AccuWeather Global Weather Center - While the northeastern United States will deal with a couple of non-tropical storm systems through midweek, many residents will be pondering on what Dorian may bring by weeks end. The weather pattern will be quite as active across the Northeast this week as two separate, non-tropical storm systems sweep through the region, prior to Dorian's arrival.

The week will consist of a back-and-forth pattern of wet versus dry weather. Monday will be cloudy and wet for most across the Northeast as the first system delivers showers and a few thunderstorms.

With Labor Day typically marking the end of the summer season across the northern tier of the country, those heading outdoors to partake in any last-minute activities will need to bring along the rain gear. Know exactly when rain will begin by using AccuWeather MinuteCast®. From Baltimore to New York City and Boston, the majority of the activity will wait until the afternoon and evening. It is also along this corridor that a few thunderstorms can be heavy and gusty.

As most people head back to work on Tuesday, high pressure will overspread the area and bring mostly sunny, pleasant and dry conditions. Highs on Tuesday will generally range from the lower 80s along the major cities to the 70s across the interior.  AccuWeather RealFeel(R) Temperatures in major cities, such as New York and Philadelphia, could reach as high as 90 degrees. 

Showers and thunderstorms will be quick to return as another storm swings through the region on Wednesday.

With the main energy of this storm up in Canada, activity will be on a more isolated level when compared to Monday.

As soon as this system moves in, it will depart in time for a generally dry day on Thursday with reduced humidity.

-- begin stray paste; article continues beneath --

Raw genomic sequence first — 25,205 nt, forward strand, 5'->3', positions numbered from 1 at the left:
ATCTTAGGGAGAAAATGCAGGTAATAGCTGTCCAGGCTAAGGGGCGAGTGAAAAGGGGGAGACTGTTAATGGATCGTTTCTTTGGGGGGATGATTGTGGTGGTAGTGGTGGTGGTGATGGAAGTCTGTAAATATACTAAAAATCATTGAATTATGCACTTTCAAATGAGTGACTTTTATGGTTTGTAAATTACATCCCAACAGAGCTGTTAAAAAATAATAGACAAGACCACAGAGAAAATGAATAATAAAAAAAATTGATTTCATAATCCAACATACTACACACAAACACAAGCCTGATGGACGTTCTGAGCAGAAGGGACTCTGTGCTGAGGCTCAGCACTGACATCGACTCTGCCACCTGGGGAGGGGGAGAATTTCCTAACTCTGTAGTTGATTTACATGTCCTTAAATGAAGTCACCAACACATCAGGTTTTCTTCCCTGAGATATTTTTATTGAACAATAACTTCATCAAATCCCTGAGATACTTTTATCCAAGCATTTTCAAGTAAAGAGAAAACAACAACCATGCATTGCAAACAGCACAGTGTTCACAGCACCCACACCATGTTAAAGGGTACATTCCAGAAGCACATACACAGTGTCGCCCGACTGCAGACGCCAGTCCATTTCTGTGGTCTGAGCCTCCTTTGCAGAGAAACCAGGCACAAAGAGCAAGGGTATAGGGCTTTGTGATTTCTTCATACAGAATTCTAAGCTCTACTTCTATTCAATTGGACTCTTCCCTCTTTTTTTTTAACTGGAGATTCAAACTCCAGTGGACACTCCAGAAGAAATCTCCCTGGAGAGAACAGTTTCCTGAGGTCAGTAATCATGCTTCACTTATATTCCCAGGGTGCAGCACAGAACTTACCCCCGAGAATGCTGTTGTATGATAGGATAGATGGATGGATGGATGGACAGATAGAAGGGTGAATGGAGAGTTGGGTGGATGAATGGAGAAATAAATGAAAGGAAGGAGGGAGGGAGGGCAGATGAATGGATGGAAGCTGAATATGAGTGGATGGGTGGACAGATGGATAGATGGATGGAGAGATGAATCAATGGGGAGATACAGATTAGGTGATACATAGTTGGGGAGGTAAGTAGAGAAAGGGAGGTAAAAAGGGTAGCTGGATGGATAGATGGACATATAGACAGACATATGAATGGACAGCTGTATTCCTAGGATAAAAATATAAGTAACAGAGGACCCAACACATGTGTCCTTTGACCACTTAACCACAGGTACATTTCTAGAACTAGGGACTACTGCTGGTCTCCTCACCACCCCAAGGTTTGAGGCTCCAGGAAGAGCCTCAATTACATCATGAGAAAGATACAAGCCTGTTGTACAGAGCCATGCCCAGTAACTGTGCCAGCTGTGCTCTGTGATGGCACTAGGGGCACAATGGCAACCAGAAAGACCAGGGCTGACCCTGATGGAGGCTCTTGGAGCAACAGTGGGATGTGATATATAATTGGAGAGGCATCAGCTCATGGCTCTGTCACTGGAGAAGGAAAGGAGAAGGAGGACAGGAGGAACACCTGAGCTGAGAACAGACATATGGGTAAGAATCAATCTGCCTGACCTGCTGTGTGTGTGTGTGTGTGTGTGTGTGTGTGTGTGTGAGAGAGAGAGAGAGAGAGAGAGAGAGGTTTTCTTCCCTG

As the end of the week approaches, all eyes will be focused on Dorian, which strengthened into a powerful Category 5 hurricane on Sunday as it passed over the northernmost islands in the Bahamas, Abaco and Grand Bahama. The projected track of Dorian will keep it just off the Southeast coast through Thursday.

It is not expected to be nearly this strong when it nears the Northeast, but the storm could still pack a punch.

"As Dorian interacts with the non-tropical storm that will cross the Northeast Wednesday into Thursday, it should aid in the storm moving on a northeasterly path off the Northeast coast," AccuWeather Meteorologist Rob Miller said.

Dorian could take a similar track to that of Tropical Rainstorm Erin from last week.

"Dorian could behave similar to a wintertime nor'easter, even if the center stays at sea," Miller said. "The rain shield with Dorian may generally impact areas along and east of the I-95 corridor."

Locations from Norfolk, Virginia; Dover, Delaware; Atlantic City, New Jersey; Islip, New York; and Plymouth, Massachusetts, are some of the cities that could face a 12- to 24-hour period of soaking rain and gusty winds.

This could disrupt some high school and college football games across the region.

"Moderate coastal flooding is possible in parts of southeastern Virginia, depending on the over size of the circulation around Dorian on Friday," Sosnowski said. "A period of above-normal tides and minor coastal flooding from southeastern Maryland to Massachusetts from late Friday to Saturday."

Meanwhile, those across the interior may be greeted with two straight days of dry weather to end the week.

With it several days away, the track of Dorian can change prior to its closest approach to the Northeast. This can result in either less rain and wind or more. Regardless, rough surf and high waves will occur.